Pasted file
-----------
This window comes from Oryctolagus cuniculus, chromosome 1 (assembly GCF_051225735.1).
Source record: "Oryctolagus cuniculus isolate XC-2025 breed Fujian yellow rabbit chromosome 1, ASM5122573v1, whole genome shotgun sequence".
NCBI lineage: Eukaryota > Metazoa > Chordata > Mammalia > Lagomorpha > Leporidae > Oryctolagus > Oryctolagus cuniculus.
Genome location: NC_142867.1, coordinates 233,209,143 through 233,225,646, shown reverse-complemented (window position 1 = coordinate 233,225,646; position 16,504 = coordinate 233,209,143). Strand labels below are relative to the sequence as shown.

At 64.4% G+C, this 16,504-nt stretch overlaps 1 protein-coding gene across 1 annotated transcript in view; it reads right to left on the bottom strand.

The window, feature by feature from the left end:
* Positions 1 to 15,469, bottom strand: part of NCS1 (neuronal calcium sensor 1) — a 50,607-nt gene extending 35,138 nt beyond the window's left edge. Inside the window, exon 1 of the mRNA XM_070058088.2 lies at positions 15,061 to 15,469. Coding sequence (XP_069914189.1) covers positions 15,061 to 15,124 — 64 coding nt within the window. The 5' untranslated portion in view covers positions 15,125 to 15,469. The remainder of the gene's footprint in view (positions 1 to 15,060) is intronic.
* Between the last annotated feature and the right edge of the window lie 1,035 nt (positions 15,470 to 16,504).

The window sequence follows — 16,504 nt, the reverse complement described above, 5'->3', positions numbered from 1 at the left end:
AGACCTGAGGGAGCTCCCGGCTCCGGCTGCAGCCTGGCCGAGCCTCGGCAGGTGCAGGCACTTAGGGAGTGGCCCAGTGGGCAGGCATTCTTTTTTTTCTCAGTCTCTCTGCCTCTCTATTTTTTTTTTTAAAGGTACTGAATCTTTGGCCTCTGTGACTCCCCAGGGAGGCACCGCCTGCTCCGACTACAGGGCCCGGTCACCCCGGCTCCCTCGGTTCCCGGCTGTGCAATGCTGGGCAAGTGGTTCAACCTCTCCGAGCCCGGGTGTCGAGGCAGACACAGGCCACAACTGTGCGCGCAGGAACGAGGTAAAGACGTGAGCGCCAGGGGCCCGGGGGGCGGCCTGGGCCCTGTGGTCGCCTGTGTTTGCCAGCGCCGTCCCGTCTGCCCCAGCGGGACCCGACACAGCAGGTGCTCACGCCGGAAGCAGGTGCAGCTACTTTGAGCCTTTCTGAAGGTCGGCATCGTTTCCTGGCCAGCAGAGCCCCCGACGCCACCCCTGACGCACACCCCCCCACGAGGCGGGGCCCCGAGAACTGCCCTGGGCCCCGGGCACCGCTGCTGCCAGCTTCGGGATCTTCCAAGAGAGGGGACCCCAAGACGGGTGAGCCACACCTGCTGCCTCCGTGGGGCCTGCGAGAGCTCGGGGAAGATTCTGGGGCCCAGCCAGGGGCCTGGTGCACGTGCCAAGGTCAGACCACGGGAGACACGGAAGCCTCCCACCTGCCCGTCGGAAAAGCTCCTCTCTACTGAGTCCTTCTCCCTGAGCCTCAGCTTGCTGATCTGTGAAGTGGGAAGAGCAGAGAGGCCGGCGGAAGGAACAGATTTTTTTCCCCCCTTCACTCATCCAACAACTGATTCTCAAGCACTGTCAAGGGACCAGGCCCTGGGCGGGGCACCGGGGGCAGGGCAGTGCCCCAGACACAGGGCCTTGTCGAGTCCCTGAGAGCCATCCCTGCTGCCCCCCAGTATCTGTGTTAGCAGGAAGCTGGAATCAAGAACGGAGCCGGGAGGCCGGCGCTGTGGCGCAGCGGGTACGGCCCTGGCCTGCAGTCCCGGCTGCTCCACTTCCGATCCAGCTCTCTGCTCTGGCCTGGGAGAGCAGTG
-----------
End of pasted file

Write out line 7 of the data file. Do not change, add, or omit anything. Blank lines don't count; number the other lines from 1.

* Positions 1 to 15,469, bottom strand: part of NCS1 (neuronal calcium sensor 1) — a 50,607-nt gene extending 35,138 nt beyond the window's left edge. Inside the window, exon 1 of the mRNA XM_070058088.2 lies at positions 15,061 to 15,469. Coding sequence (XP_069914189.1) covers positions 15,061 to 15,124 — 64 coding nt within the window. The 5' untranslated portion in view covers positions 15,125 to 15,469. The remainder of the gene's footprint in view (positions 1 to 15,060) is intronic.